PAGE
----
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Nurses Cry Foul On UNM Hospital Policies

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Ed Williams
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Some of the nurses at the University of New Mexico Hospital say they are understaffed, overworked and overlooked by the hospital’s management.

At a press conference in front of UNM Hospital in Albuquerque, nurse Lorie MacIver said the staffing problems have gotten so bad, it can be hard to give patients the care they need.

"One of a nurse’s greatest fears is that she’s so overwhelmed and so busy that she fails to notice something small, and then it gets worse. And I’ve seen nurses in break rooms crying," MacIver said.

Low morale, a lack of policies to keep good nurses in their jobs, and problems with management have put nurses in a very difficult position, MacIver said. That’s led to some nurses leaving their jobs.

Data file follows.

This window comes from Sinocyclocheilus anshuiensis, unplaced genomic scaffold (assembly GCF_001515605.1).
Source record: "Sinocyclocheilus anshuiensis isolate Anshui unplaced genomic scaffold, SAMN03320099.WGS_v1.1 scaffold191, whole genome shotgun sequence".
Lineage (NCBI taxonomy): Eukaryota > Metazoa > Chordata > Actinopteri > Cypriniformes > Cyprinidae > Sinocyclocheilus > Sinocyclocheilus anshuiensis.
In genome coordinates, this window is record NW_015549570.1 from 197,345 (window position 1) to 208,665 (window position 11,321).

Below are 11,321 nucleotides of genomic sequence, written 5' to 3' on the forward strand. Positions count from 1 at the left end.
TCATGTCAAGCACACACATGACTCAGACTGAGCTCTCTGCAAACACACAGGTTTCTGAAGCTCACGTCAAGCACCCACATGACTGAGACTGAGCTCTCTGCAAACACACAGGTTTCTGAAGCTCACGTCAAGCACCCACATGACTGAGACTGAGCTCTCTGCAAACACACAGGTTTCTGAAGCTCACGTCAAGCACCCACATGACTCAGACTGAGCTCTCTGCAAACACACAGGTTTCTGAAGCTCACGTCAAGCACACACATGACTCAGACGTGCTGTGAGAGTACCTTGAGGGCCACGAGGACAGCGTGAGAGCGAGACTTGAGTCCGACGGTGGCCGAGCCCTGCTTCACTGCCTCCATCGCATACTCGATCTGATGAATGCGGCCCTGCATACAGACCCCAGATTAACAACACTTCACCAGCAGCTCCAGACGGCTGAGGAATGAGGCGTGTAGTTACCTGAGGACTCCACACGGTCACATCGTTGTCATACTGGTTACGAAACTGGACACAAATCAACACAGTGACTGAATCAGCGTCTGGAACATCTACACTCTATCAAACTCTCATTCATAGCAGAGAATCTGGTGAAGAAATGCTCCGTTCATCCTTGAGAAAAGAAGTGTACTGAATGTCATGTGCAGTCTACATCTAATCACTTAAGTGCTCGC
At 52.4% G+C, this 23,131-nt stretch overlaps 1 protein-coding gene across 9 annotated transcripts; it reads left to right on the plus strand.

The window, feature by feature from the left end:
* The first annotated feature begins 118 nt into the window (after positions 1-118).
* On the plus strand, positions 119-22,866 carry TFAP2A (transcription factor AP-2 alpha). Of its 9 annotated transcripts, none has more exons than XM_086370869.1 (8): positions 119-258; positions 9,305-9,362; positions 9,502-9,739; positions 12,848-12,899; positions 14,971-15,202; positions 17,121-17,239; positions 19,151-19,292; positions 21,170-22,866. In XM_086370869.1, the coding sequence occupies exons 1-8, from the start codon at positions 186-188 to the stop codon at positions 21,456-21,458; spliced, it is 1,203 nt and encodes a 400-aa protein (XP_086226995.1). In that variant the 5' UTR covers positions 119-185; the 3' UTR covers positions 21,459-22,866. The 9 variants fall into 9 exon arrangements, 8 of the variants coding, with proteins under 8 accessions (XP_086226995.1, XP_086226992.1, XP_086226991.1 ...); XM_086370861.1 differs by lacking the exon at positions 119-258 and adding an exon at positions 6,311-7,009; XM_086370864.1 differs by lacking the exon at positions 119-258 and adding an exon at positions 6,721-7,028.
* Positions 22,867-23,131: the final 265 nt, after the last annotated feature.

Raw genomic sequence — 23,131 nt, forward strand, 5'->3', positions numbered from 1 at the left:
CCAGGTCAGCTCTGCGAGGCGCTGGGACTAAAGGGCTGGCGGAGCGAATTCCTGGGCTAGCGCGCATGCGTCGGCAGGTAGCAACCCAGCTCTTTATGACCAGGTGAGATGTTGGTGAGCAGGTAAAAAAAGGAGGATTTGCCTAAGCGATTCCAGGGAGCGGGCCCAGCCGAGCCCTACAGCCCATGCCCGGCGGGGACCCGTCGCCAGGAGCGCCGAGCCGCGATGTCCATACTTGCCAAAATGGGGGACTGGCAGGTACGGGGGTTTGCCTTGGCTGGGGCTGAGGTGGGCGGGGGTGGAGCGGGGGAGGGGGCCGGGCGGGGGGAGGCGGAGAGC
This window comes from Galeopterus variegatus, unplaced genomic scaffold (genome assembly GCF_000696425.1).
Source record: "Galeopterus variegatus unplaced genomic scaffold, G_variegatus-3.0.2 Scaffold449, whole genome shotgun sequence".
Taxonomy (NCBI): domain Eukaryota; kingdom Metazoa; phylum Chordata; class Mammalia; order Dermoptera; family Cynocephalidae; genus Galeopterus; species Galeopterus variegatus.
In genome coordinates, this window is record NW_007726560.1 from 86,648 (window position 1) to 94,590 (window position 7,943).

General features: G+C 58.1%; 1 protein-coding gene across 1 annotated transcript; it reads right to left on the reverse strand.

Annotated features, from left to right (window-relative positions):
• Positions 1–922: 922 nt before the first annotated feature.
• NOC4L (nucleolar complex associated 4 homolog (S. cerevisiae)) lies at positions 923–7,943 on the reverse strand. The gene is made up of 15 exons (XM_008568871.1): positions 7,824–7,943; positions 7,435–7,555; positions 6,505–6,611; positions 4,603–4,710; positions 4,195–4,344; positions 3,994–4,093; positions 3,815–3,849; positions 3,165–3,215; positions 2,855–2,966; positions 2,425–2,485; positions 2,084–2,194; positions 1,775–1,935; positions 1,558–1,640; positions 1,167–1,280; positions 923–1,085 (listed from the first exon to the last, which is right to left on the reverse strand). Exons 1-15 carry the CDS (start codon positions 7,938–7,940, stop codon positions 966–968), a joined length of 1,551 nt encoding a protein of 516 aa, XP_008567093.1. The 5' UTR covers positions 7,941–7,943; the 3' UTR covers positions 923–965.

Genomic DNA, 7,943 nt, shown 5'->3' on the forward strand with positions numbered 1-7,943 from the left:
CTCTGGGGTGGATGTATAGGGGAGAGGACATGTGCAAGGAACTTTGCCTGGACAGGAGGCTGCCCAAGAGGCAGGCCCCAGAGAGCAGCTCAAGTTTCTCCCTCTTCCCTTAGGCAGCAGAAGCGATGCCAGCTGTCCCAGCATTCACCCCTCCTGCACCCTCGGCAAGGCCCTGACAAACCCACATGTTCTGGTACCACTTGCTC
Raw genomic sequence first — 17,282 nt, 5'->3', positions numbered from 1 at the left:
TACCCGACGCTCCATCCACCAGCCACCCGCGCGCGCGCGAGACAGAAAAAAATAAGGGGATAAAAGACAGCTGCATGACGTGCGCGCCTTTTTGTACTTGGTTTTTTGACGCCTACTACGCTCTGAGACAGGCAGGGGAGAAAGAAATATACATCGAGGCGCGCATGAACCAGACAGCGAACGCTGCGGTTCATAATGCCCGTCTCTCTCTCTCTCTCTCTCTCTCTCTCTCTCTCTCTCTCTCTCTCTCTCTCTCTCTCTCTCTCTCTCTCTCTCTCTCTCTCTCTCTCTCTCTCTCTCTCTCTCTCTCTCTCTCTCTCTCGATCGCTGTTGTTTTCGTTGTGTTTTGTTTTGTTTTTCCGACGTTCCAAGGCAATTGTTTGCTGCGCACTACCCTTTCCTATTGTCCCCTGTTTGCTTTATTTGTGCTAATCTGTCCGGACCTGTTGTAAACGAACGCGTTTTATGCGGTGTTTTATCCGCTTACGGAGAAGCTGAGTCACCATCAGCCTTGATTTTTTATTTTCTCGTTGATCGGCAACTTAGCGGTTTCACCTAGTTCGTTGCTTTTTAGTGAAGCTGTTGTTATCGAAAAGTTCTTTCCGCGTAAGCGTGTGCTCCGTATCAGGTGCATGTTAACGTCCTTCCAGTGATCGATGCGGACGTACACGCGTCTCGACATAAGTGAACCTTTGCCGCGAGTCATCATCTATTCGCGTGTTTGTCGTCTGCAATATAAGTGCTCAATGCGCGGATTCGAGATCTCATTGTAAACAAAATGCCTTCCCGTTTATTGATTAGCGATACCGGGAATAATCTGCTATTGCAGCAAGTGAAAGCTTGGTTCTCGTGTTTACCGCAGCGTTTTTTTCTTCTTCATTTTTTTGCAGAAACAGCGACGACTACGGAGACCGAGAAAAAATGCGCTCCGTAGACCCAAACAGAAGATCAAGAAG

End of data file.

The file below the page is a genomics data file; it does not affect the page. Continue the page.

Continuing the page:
In an email statement, UNMH said staffing there is above the national average for teaching hospitals, and hospital administrators say they’re open to talking about the issue with concerned nurses.

Ed Williams came to KUNM in 2014 by way of Carbondale, Colorado, where he worked as a public radio reporter covering environmental issues. Originally from Austin, Texas, Ed has reported on environmental, social justice, immigration and Native American issues in the U.S. and Latin America for the Austin American-Statesman, Z Magazine, NPR’s Latino USA and others. In his spare time, look for Ed riding his mountain bike in the Sandias or sparring on the jiu-jitsu mat.
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